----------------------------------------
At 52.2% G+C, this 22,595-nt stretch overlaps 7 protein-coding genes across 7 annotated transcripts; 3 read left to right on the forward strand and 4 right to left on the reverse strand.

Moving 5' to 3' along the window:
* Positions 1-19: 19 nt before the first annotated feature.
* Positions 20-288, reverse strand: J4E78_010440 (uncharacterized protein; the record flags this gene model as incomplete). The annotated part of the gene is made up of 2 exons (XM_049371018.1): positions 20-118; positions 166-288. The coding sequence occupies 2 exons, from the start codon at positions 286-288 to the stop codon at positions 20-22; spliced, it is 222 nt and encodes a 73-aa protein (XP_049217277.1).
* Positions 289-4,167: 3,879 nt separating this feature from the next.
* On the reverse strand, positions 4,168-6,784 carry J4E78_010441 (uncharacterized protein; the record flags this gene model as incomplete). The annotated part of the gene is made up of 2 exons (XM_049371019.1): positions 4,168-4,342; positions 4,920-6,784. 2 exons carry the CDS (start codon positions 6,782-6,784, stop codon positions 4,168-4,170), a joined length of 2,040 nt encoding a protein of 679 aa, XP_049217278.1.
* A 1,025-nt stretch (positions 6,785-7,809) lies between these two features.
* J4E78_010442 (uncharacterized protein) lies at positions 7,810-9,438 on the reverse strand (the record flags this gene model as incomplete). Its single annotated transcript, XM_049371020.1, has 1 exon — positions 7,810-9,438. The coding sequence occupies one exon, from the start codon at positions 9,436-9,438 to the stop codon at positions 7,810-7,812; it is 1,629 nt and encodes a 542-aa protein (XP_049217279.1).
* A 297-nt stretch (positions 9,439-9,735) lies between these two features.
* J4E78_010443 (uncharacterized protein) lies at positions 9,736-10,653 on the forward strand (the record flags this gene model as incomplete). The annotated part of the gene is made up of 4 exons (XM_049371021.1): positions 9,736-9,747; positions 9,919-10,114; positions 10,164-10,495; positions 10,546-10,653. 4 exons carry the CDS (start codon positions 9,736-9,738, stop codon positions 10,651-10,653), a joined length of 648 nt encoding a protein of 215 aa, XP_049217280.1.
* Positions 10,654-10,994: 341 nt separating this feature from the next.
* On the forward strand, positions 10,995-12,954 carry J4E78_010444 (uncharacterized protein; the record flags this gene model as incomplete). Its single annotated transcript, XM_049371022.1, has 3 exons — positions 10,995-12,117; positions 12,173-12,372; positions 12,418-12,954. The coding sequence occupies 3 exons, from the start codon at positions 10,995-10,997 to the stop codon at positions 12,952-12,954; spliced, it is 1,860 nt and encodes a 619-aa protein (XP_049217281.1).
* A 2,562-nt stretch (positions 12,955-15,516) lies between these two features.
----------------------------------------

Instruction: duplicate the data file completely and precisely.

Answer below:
At 52.2% G+C, this 22,595-nt stretch overlaps 7 protein-coding genes across 7 annotated transcripts; 3 read left to right on the forward strand and 4 right to left on the reverse strand.

Moving 5' to 3' along the window:
* Positions 1-19: 19 nt before the first annotated feature.
* Positions 20-288, reverse strand: J4E78_010440 (uncharacterized protein; the record flags this gene model as incomplete). The annotated part of the gene is made up of 2 exons (XM_049371018.1): positions 20-118; positions 166-288. The coding sequence occupies 2 exons, from the start codon at positions 286-288 to the stop codon at positions 20-22; spliced, it is 222 nt and encodes a 73-aa protein (XP_049217277.1).
* Positions 289-4,167: 3,879 nt separating this feature from the next.
* On the reverse strand, positions 4,168-6,784 carry J4E78_010441 (uncharacterized protein; the record flags this gene model as incomplete). The annotated part of the gene is made up of 2 exons (XM_049371019.1): positions 4,168-4,342; positions 4,920-6,784. 2 exons carry the CDS (start codon positions 6,782-6,784, stop codon positions 4,168-4,170), a joined length of 2,040 nt encoding a protein of 679 aa, XP_049217278.1.
* A 1,025-nt stretch (positions 6,785-7,809) lies between these two features.
* J4E78_010442 (uncharacterized protein) lies at positions 7,810-9,438 on the reverse strand (the record flags this gene model as incomplete). Its single annotated transcript, XM_049371020.1, has 1 exon — positions 7,810-9,438. The coding sequence occupies one exon, from the start codon at positions 9,436-9,438 to the stop codon at positions 7,810-7,812; it is 1,629 nt and encodes a 542-aa protein (XP_049217279.1).
* A 297-nt stretch (positions 9,439-9,735) lies between these two features.
* J4E78_010443 (uncharacterized protein) lies at positions 9,736-10,653 on the forward strand (the record flags this gene model as incomplete). The annotated part of the gene is made up of 4 exons (XM_049371021.1): positions 9,736-9,747; positions 9,919-10,114; positions 10,164-10,495; positions 10,546-10,653. 4 exons carry the CDS (start codon positions 9,736-9,738, stop codon positions 10,651-10,653), a joined length of 648 nt encoding a protein of 215 aa, XP_049217280.1.
* Positions 10,654-10,994: 341 nt separating this feature from the next.
* On the forward strand, positions 10,995-12,954 carry J4E78_010444 (uncharacterized protein; the record flags this gene model as incomplete). Its single annotated transcript, XM_049371022.1, has 3 exons — positions 10,995-12,117; positions 12,173-12,372; positions 12,418-12,954. The coding sequence occupies 3 exons, from the start codon at positions 10,995-10,997 to the stop codon at positions 12,952-12,954; spliced, it is 1,860 nt and encodes a 619-aa protein (XP_049217281.1).
* A 2,562-nt stretch (positions 12,955-15,516) lies between these two features.